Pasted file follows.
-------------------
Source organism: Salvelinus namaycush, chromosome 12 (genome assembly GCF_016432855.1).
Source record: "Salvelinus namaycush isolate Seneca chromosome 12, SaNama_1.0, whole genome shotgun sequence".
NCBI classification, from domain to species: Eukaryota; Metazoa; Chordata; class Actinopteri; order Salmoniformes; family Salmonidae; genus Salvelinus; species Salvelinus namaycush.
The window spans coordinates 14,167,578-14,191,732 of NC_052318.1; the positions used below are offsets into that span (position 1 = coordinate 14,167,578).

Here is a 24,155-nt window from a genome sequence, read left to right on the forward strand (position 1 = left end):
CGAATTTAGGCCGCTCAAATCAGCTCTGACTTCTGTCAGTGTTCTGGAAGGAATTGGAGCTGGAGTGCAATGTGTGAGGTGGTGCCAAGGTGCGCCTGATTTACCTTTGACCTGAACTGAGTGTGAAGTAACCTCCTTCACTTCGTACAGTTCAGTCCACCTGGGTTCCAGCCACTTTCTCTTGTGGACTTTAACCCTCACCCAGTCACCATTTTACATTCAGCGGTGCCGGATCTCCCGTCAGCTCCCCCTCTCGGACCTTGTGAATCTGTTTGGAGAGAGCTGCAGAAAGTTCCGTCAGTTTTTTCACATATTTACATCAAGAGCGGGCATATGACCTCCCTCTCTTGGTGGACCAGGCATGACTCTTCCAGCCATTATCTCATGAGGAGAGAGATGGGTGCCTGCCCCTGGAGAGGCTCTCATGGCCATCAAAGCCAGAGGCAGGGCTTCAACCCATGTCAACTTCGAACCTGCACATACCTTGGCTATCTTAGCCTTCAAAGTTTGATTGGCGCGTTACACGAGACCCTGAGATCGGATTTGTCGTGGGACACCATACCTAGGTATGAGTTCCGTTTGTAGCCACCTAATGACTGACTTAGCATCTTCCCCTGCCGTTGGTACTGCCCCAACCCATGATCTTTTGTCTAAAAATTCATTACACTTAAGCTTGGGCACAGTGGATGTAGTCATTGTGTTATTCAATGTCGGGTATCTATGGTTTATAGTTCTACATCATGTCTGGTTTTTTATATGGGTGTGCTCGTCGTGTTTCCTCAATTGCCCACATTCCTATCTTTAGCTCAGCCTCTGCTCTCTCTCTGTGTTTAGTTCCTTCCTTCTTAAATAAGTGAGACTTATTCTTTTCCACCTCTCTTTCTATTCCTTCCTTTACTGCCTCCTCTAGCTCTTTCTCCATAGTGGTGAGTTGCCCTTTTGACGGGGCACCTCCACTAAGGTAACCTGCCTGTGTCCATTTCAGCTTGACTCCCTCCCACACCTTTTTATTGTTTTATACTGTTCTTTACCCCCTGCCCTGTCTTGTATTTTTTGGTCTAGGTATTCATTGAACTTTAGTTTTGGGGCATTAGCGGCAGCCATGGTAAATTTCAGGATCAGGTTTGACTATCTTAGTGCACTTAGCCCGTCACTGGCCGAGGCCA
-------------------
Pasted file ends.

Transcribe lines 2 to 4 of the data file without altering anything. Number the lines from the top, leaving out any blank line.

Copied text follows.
Source record: "Salvelinus namaycush isolate Seneca chromosome 12, SaNama_1.0, whole genome shotgun sequence".
NCBI classification, from domain to species: Eukaryota; Metazoa; Chordata; class Actinopteri; order Salmoniformes; family Salmonidae; genus Salvelinus; species Salvelinus namaycush.
The window spans coordinates 14,167,578-14,191,732 of NC_052318.1; the positions used below are offsets into that span (position 1 = coordinate 14,167,578).